Earth As Art: 'How Did Nature Do That?'
Satellites are powerful tools. They beam our TV signals, phone calls and data around the planet. They help us spy, they track storms, they power the GPS signals in our cars and on our phones. But they also send back striking, totally disarming images of planet Earth.
This set of images is all about showing off the "beauty of the Earth," says Lawrence Friedl, the director of NASA's Applied Sciences Program and the editor of a project called Earth as Art. "We want people to look at these images and say, 'How did nature do that?' "
The project, which NASA has released in iPad and book form, spans the world, from cold peaks to desolate deserts to ocean islands. But these aren't your typical snapshots.
Look again. Deep reds outline Greenland's ice. Golds, oranges, greens and purples color a desert. Electric blues swirl against blacks.
Are these images real?
Friedl says NASA maintains a fleet of Earth-observing probes trained on our planet that constantly monitor the "Earth system" — the oceans, the atmosphere, the land, the plants. These satellites — 16 in all — ship back loads of data and images.
Some of the instruments aboard the satellites collect data in different ranges of wavelengths of light. These "spectral bands" break up all the visible and invisible light into chunks: the reds, the blues, the greens and even infrared, a wavelength of light that humans can't see.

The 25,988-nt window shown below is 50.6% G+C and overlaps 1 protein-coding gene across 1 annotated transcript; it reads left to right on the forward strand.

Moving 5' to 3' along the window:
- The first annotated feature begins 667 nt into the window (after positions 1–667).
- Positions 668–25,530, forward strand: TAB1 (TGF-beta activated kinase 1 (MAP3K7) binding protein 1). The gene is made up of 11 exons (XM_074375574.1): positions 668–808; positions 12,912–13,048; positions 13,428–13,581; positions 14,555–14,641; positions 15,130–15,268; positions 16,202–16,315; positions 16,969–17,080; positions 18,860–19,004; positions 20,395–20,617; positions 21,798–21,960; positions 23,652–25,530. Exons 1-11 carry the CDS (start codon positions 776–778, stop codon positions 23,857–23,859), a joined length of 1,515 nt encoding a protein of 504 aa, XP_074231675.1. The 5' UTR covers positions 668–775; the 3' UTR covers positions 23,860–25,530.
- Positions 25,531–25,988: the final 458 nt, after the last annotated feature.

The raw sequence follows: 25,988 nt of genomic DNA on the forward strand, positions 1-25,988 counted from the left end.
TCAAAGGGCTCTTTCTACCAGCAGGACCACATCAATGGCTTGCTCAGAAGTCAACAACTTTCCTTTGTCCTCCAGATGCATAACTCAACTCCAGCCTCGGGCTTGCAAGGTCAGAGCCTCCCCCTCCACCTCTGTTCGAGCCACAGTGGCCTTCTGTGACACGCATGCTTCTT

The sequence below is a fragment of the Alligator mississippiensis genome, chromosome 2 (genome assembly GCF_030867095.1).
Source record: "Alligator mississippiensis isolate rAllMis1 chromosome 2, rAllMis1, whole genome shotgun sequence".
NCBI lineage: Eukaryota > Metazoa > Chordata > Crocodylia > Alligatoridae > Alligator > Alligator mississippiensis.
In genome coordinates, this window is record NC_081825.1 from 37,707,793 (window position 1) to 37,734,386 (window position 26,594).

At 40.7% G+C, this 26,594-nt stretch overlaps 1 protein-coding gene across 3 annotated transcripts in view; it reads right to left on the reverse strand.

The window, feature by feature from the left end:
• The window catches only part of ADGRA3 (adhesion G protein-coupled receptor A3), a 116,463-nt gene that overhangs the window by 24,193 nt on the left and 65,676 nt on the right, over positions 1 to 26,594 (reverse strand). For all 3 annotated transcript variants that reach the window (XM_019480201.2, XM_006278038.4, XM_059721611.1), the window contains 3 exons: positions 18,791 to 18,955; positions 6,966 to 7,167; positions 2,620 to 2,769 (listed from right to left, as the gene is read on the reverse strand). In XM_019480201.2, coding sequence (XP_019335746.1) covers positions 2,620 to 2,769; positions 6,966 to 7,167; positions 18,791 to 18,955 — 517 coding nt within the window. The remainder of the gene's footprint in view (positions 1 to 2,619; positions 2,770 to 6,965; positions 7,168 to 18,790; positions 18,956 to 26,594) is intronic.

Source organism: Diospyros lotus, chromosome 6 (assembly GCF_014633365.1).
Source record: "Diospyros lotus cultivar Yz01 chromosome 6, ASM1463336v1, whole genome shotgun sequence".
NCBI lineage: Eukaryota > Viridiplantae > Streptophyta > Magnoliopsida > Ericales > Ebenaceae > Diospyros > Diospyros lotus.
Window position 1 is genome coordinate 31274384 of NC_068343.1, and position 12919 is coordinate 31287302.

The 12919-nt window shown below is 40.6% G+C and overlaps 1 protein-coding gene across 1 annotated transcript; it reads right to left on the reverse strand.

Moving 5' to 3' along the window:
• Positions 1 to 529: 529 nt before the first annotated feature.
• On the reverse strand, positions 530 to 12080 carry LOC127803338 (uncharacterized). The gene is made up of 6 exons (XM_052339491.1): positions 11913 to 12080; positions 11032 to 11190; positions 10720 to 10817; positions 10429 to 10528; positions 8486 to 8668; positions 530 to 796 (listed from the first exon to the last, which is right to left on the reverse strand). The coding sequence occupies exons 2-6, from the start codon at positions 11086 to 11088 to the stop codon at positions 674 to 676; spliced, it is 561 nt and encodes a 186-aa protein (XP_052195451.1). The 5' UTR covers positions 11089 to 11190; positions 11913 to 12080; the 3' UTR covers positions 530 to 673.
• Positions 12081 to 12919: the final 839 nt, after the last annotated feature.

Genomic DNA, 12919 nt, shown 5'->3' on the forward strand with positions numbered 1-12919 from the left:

When researchers piece the image data back together, they can be selective about which "bands" of light are displayed in the final image. "The selection depends on the intent of the analysis," Friedl wrote in an email. "An analysis of vegetation would probably select the red, green and infrared bands — vegetation is 'bright' in those bands and the analyst could differentiate between the types or health of vegetation."
Friedl says analysts generally don't go out of their way to make images look surreal, but this kind of spectral analysis can be used to great effect. "There are whole books written on what band combinations to use to bring out certain features," he told me. Like rocks: When studying the retreat of the glaciers of the Himalayas, Friedl says, you can train software to recognize the light signature of exposed rock. And instead of directly measuring the glaciers themselves, you can see where new rock is getting exposed year over year.
Friedl says the 75 images in the Earth as Art collection don't have an explicit scientific purpose: "These are for visual entertainment purposes," he says. "Part of it is to try to get images of the Earth in front of people who aren't scientists and researchers."
But beyond this collection, images like these can be really valuable to scientists, Friedl says. "We now have 40-plus years of data, and we can look at trends on the decadal scale, put that into a model and start doing predictions."
And what's hanging on his wall? A blown-up version of this phytoplankton bloom in the Baltic Sea.
"It's land. It's ocean. The patterns that are on it are so symmetrical — it seems like they're almost rhyming," Friedl says.